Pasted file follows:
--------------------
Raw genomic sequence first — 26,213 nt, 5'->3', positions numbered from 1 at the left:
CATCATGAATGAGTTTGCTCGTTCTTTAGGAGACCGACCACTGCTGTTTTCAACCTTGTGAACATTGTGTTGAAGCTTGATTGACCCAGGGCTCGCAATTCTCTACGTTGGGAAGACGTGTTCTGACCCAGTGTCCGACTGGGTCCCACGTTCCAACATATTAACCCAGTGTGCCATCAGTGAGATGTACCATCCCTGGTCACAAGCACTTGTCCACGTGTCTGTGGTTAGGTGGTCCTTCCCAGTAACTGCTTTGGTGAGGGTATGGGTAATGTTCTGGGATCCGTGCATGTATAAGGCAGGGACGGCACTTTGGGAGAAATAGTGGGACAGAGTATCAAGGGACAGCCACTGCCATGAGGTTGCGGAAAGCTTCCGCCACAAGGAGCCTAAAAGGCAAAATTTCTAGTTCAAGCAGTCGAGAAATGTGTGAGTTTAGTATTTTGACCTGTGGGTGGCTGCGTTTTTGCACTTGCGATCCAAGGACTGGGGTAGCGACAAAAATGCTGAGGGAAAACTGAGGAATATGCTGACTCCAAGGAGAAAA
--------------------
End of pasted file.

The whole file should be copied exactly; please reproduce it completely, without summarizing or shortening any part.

Raw genomic sequence first — 26,213 nt, 5'->3', positions numbered from 1 at the left:
CATCATGAATGAGTTTGCTCGTTCTTTAGGAGACCGACCACTGCTGTTTTCAACCTTGTGAACATTGTGTTGAAGCTTGATTGACCCAGGGCTCGCAATTCTCTACGTTGGGAAGACGTGTTCTGACCCAGTGTCCGACTGGGTCCCACGTTCCAACATATTAACCCAGTGTGCCATCAGTGAGATGTACCATCCCTGGTCACAAGCACTTGTCCACGTGTCTGTGGTTAGGTGGTCCTTCCCAGTAACTGCTTTGGTGAGGGTATGGGTAATGTTCTGGGATCCGTGCATGTATAAGGCAGGGACGGCACTTTGGGAGAAATAGTGGGACAGAGTATCAAGGGACAGCCACTGCCATGAGGTTGCGGAAAGCTTCCGCCACAAGGAGCCTAAAAGGCAAAATTTCTAGTTCAAGCAGTCGAGAAATGTGTGAGTTTAGTATTTTGACCTGTGGGTGGCTGCGTTTTTGCACTTGCGATCCAAGGACTGGGGTAGCGACAAAAATGCTGAGGGAAAACTGAGGAATATGCTGACTCCAAGGAGAAAA